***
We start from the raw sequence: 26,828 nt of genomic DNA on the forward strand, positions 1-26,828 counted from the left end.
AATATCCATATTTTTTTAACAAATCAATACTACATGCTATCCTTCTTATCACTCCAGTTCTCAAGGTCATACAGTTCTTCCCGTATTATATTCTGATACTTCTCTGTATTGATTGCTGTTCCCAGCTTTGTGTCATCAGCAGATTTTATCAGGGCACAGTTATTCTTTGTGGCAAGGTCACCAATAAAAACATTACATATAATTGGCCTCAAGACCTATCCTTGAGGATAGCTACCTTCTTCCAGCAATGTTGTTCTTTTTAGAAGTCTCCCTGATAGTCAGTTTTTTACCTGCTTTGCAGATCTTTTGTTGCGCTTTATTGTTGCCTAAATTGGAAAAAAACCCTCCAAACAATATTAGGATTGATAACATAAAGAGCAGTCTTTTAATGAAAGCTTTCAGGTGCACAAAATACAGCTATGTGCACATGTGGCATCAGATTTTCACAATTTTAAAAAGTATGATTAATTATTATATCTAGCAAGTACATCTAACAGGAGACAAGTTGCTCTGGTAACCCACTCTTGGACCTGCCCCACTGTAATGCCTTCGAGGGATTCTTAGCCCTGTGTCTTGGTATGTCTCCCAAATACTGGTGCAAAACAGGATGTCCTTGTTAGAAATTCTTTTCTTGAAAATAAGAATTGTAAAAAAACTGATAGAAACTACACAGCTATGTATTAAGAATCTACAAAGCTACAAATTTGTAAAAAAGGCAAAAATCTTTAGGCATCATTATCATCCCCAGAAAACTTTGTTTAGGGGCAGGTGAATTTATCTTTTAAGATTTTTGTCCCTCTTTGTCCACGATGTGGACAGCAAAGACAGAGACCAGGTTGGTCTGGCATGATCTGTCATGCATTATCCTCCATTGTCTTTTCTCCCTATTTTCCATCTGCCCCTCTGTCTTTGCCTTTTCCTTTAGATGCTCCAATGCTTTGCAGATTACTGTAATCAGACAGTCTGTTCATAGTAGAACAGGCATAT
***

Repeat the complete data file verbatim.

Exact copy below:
We start from the raw sequence: 26,828 nt of genomic DNA on the forward strand, positions 1-26,828 counted from the left end.
AATATCCATATTTTTTTAACAAATCAATACTACATGCTATCCTTCTTATCACTCCAGTTCTCAAGGTCATACAGTTCTTCCCGTATTATATTCTGATACTTCTCTGTATTGATTGCTGTTCCCAGCTTTGTGTCATCAGCAGATTTTATCAGGGCACAGTTATTCTTTGTGGCAAGGTCACCAATAAAAACATTACATATAATTGGCCTCAAGACCTATCCTTGAGGATAGCTACCTTCTTCCAGCAATGTTGTTCTTTTTAGAAGTCTCCCTGATAGTCAGTTTTTTACCTGCTTTGCAGATCTTTTGTTGCGCTTTATTGTTGCCTAAATTGGAAAAAAACCCTCCAAACAATATTAGGATTGATAACATAAAGAGCAGTCTTTTAATGAAAGCTTTCAGGTGCACAAAATACAGCTATGTGCACATGTGGCATCAGATTTTCACAATTTTAAAAAGTATGATTAATTATTATATCTAGCAAGTACATCTAACAGGAGACAAGTTGCTCTGGTAACCCACTCTTGGACCTGCCCCACTGTAATGCCTTCGAGGGATTCTTAGCCCTGTGTCTTGGTATGTCTCCCAAATACTGGTGCAAAACAGGATGTCCTTGTTAGAAATTCTTTTCTTGAAAATAAGAATTGTAAAAAAACTGATAGAAACTACACAGCTATGTATTAAGAATCTACAAAGCTACAAATTTGTAAAAAAGGCAAAAATCTTTAGGCATCATTATCATCCCCAGAAAACTTTGTTTAGGGGCAGGTGAATTTATCTTTTAAGATTTTTGTCCCTCTTTGTCCACGATGTGGACAGCAAAGACAGAGACCAGGTTGGTCTGGCATGATCTGTCATGCATTATCCTCCATTGTCTTTTCTCCCTATTTTCCATCTGCCCCTCTGTCTTTGCCTTTTCCTTTAGATGCTCCAATGCTTTGCAGATTACTGTAATCAGACAGTCTGTTCATAGTAGAACAGGCATAT